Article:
Alexander Nevsky Cathedral in old town Tallinn, Estonia.
Article and photos by Joe Gschwendtner
While Europe struggles with politics and copes with a mass influx of not-always-welcomed migrants, three small Baltic States offer fresh adventures: well-preserved cities, idyllic lakes, sand dunes and enchanted forests – what travel guide “Lonely Planet” calls the super-nature experience. Many are lured here initially with Baltic coastal cruises, topical in nature. Not enough, really. Consider doing what Thoreau advocates: reach into the marrow of things ...
The gateway to Estonia is Tallinn, a small town so architecturally rich one might think Walt Disney designed it. If photography is your pleasure, you will find limitless opportunities. History seems almost to lurch at you from every cobblestone with numerous museums, including Peter the First, Museum of Occupations, and one grand open air (cultural) museum. Tallinn is so compact and magnetic one is almost pulled forward striving to see it all, Kadriorg Park included (a must).
The allure does not end outside the city gates. A satisfying week-long itinerary after Tallinn would include the island of Saaremaa, Parnu, Tartu, and a return north through Lahemaa National Park. Reached by ferry, Saaremaa, is a commercially untrammeled island. Amidst the natural beauty of thick pine and spruce forests are small villages, iconic churches, unique wooden windmills and many farmsteads with exhibits galore. At the west end is the appealing town of Kuressaare, complete with a medieval Bishop’s Castle and museum, which tracks details of island history, including Soviet oppression behind the “Iron Curtain” after WWII.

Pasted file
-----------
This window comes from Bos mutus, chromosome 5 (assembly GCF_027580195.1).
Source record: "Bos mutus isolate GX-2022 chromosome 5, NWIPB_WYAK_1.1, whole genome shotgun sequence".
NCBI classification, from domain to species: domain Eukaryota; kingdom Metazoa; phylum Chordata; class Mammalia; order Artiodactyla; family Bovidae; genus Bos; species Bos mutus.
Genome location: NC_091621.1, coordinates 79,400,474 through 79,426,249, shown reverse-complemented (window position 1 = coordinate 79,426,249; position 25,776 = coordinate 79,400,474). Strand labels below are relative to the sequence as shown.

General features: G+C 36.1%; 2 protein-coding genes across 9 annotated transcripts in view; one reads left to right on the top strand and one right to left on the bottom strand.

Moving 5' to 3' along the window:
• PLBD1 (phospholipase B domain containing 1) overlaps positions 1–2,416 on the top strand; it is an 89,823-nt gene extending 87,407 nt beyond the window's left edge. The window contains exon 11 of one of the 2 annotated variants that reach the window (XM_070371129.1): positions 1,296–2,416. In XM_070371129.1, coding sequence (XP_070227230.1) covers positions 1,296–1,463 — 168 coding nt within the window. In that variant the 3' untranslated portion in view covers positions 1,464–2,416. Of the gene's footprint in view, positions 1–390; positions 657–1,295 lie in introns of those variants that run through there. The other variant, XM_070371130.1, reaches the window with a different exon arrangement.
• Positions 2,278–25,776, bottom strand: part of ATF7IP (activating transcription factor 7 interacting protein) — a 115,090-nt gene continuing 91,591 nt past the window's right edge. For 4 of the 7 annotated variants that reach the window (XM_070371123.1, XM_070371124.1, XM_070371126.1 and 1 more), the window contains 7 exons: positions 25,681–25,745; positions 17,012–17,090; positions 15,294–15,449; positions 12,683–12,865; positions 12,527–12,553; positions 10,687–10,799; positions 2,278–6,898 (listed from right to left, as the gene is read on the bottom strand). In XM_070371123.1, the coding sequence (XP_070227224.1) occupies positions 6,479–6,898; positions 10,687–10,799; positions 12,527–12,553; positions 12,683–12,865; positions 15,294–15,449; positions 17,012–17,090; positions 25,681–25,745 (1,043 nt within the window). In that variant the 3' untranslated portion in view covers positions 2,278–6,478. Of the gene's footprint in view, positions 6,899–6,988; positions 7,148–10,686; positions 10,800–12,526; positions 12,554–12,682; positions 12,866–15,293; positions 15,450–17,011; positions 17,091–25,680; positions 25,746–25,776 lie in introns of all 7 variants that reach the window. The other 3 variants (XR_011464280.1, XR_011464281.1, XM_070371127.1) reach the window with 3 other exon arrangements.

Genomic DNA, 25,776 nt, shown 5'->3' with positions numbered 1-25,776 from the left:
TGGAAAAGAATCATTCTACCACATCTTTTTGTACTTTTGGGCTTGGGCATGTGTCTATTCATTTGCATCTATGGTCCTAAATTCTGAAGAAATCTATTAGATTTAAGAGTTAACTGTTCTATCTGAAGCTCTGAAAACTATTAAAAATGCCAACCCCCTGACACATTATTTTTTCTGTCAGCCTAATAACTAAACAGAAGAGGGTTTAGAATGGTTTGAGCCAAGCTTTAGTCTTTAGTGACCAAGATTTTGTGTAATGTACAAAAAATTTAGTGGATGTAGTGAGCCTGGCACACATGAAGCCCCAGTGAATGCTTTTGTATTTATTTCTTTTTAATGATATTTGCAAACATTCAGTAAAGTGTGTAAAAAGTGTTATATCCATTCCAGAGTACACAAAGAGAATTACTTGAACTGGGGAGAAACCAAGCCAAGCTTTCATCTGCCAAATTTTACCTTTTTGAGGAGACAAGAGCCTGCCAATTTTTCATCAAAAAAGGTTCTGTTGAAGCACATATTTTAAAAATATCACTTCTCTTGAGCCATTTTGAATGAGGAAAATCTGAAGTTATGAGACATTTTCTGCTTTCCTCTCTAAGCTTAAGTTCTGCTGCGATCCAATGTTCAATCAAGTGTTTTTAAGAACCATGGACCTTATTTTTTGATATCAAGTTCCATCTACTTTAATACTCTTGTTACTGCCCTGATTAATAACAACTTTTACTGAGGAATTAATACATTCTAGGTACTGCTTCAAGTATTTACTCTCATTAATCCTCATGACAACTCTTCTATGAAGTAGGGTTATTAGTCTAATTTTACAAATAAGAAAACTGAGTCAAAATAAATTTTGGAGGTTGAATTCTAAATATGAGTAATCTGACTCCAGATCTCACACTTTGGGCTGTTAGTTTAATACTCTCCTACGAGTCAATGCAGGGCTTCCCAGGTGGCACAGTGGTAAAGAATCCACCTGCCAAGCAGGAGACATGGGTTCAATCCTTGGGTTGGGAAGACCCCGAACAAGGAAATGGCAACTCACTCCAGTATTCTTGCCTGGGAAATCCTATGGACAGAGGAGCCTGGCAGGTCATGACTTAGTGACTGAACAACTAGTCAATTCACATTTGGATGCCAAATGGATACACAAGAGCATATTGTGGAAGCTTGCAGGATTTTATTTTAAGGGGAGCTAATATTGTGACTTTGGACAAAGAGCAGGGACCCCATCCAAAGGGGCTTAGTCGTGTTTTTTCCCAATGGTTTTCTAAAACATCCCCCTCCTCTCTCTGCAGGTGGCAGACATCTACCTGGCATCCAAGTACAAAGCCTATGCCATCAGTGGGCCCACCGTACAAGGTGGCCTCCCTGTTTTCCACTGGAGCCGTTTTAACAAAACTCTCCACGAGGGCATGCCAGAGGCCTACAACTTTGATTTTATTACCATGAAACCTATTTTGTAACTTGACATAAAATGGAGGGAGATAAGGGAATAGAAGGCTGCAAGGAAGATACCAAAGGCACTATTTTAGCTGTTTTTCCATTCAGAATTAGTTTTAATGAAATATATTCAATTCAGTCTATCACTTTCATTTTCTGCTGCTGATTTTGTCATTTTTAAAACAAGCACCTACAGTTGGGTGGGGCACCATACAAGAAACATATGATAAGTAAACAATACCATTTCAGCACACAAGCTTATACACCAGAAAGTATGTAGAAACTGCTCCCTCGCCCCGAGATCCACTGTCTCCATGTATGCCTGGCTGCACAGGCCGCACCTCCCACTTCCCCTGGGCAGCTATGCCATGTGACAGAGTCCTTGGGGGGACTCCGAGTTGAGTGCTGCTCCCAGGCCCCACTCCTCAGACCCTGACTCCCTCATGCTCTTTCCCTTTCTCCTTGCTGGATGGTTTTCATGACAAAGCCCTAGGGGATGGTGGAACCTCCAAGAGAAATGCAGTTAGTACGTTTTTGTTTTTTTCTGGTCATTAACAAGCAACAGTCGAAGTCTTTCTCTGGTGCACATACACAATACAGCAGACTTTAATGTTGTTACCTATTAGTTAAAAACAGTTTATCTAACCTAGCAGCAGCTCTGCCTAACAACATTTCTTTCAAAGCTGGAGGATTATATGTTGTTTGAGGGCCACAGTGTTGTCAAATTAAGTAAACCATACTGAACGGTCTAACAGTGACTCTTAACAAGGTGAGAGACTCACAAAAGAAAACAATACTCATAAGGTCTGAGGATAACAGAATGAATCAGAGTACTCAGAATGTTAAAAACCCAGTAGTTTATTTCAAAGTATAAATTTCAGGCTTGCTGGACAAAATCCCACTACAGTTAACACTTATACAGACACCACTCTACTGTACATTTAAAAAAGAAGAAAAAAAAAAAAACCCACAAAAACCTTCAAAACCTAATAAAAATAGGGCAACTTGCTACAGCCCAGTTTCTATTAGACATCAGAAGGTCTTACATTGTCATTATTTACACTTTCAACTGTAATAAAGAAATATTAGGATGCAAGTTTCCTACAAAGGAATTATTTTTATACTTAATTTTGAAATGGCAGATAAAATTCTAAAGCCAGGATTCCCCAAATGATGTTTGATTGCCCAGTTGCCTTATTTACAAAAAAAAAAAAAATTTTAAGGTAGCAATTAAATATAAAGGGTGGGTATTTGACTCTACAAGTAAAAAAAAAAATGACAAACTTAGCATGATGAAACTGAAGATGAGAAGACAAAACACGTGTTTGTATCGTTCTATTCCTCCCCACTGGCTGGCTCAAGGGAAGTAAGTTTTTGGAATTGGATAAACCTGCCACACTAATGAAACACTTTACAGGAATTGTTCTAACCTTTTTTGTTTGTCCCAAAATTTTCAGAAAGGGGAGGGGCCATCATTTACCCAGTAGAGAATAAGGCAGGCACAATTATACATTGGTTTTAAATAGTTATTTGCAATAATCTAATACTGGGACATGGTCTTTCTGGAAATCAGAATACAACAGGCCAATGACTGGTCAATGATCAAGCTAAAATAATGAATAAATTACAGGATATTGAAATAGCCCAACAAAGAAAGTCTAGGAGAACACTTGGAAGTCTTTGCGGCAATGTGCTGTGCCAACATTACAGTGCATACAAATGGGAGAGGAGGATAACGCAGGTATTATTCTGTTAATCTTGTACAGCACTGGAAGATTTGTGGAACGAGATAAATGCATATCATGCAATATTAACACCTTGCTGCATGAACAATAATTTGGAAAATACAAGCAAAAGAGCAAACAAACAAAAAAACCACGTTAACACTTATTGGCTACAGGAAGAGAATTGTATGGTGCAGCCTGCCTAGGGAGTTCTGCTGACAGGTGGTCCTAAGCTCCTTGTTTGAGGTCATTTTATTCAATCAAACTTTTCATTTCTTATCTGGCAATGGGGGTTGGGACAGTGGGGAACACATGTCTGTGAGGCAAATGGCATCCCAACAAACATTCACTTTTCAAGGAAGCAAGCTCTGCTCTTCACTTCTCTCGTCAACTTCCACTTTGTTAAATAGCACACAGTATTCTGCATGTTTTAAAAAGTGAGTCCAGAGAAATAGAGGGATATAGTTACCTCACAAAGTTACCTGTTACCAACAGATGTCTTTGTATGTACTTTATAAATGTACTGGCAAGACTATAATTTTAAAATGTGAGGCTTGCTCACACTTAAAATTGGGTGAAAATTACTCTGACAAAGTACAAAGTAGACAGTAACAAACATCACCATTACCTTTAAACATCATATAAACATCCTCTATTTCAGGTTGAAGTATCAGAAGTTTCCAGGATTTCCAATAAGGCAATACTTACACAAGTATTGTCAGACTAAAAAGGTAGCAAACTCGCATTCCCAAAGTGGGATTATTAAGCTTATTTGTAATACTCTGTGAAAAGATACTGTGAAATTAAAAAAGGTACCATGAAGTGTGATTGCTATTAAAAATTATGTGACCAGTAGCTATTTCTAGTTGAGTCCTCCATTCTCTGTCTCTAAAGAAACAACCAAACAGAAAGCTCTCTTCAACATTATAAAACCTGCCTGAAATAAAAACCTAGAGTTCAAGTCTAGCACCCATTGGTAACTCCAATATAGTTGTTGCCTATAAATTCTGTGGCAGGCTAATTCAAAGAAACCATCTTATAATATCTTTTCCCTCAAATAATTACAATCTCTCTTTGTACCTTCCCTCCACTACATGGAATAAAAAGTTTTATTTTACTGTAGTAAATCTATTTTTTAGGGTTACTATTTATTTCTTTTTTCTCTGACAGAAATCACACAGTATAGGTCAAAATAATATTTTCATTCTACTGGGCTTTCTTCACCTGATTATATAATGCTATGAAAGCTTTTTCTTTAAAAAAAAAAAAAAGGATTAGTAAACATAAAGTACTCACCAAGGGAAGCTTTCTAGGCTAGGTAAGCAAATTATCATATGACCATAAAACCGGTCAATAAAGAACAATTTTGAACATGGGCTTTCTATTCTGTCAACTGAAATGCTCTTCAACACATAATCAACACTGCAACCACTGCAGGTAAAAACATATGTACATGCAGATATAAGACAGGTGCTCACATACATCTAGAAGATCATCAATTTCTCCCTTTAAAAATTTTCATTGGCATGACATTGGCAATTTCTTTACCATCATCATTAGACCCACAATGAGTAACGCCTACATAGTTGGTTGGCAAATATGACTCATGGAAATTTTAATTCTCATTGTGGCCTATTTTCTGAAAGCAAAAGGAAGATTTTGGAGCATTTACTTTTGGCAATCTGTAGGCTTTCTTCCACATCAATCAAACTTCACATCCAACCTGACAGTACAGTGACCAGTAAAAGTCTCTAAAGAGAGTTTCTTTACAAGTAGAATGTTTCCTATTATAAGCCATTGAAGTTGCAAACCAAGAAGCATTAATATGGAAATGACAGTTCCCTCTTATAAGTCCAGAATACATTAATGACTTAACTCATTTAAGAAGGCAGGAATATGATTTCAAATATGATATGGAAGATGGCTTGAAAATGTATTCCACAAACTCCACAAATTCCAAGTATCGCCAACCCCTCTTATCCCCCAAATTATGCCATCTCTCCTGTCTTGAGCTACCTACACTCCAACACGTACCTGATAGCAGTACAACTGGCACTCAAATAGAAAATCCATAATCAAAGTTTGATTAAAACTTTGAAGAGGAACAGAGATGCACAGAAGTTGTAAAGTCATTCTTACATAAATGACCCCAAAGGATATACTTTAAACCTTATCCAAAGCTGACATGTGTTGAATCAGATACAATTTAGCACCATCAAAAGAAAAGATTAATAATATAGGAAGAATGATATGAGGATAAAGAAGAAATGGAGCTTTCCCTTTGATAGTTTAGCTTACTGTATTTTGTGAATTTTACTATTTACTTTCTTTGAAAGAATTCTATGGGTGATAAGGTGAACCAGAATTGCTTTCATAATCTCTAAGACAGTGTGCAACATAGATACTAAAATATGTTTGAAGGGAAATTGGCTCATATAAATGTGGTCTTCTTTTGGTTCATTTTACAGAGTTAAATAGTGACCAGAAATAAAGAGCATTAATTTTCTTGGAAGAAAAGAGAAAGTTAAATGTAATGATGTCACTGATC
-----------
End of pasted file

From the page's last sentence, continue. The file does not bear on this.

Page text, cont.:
Old Town View from Toompea, Tallinn, Estonia
Traveling off-island and swinging eastward is the town and resort region of Parnu. Wooden multi-hued houses in the old town will be the first things to capture your attention. Warmer months bring festivals, concerts and beachgoers, proving that it is indeed Estonia’s summer capital. Swimming in colder Baltic waters may not be enticing to most, but wide, expansive Parnu sandy beaches on the south bank of the Parnu River with fountains, cafes and playgrounds are first class.
Our next destination is Tartu, Estonia’s university town. Cathedral Hill is the center of it all, leafy hills and serpentine paths engulfing many academic and public buildings. At the top are ruins of a medieval fortress and cathedral abandoned after Russian aggression (the Livonian Wars) in the 16th century. Augmenting the physical beauty is an assortment of monuments and attractive, thought-provoking art enriching the stroll even more. Come autumn, massive oaks and maples deliver piles of bright autumn colors and earthy scents that whisk you back to childhood.
Kissing Students Fountain, Old Town Tartu.
Town Hall Square and neo-classical old town have their own appeals, including Kissing Students Fountain. Like our neighbors to the north in Boulder, the scene is one of student life and thus a potpourri of all things eclectic. As with Cathedral Hill, one must also walk the labyrinth of streets and alleys as a quiet observer to both absorb and process.
Returning to Tallinn, spend a day in Lahemaa National Park. What makes it unique is it offers a compact glimpse of the many outdoor faces of Estonia. Make this opportunity happen if you can.
Next month, our travel monocle will explore Latvia in depth; join us again.